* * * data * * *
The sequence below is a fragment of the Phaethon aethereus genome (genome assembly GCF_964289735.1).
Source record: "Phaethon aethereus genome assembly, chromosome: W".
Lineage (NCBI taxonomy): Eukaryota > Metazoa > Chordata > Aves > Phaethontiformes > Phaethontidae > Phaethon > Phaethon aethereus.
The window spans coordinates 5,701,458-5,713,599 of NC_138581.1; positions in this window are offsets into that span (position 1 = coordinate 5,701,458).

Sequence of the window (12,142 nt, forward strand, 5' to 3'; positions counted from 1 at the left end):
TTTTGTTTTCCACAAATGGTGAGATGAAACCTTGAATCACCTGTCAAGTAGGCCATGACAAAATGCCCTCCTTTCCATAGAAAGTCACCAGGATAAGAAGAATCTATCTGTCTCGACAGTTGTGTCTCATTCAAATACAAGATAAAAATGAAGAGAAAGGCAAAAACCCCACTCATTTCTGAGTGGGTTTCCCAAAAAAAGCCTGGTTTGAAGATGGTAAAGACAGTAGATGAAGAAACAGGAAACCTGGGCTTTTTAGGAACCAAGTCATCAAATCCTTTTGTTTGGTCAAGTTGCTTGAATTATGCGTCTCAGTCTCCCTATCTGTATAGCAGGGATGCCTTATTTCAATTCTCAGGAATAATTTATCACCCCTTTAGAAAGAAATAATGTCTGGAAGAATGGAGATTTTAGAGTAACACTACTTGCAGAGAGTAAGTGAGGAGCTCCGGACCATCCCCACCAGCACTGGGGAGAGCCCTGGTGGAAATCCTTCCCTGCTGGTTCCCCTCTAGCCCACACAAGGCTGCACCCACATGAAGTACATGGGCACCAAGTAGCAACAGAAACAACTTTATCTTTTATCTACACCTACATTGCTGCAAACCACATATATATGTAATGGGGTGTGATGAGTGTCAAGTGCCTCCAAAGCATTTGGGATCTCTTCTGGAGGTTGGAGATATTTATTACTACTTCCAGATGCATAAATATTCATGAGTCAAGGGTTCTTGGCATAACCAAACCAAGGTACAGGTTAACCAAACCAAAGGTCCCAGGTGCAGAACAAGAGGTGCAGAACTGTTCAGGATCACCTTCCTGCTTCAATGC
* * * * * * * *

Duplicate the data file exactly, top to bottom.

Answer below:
The sequence below is a fragment of the Phaethon aethereus genome (genome assembly GCF_964289735.1).
Source record: "Phaethon aethereus genome assembly, chromosome: W".
Lineage (NCBI taxonomy): Eukaryota > Metazoa > Chordata > Aves > Phaethontiformes > Phaethontidae > Phaethon > Phaethon aethereus.
The window spans coordinates 5,701,458-5,713,599 of NC_138581.1; positions in this window are offsets into that span (position 1 = coordinate 5,701,458).

Sequence of the window (12,142 nt, forward strand, 5' to 3'; positions counted from 1 at the left end):
TTTTGTTTTCCACAAATGGTGAGATGAAACCTTGAATCACCTGTCAAGTAGGCCATGACAAAATGCCCTCCTTTCCATAGAAAGTCACCAGGATAAGAAGAATCTATCTGTCTCGACAGTTGTGTCTCATTCAAATACAAGATAAAAATGAAGAGAAAGGCAAAAACCCCACTCATTTCTGAGTGGGTTTCCCAAAAAAAGCCTGGTTTGAAGATGGTAAAGACAGTAGATGAAGAAACAGGAAACCTGGGCTTTTTAGGAACCAAGTCATCAAATCCTTTTGTTTGGTCAAGTTGCTTGAATTATGCGTCTCAGTCTCCCTATCTGTATAGCAGGGATGCCTTATTTCAATTCTCAGGAATAATTTATCACCCCTTTAGAAAGAAATAATGTCTGGAAGAATGGAGATTTTAGAGTAACACTACTTGCAGAGAGTAAGTGAGGAGCTCCGGACCATCCCCACCAGCACTGGGGAGAGCCCTGGTGGAAATCCTTCCCTGCTGGTTCCCCTCTAGCCCACACAAGGCTGCACCCACATGAAGTACATGGGCACCAAGTAGCAACAGAAACAACTTTATCTTTTATCTACACCTACATTGCTGCAAACCACATATATATGTAATGGGGTGTGATGAGTGTCAAGTGCCTCCAAAGCATTTGGGATCTCTTCTGGAGGTTGGAGATATTTATTACTACTTCCAGATGCATAAATATTCATGAGTCAAGGGTTCTTGGCATAACCAAACCAAGGTACAGGTTAACCAAACCAAAGGTCCCAGGTGCAGAACAAGAGGTGCAGAACTGTTCAGGATCACCTTCCTGCTTCAATGC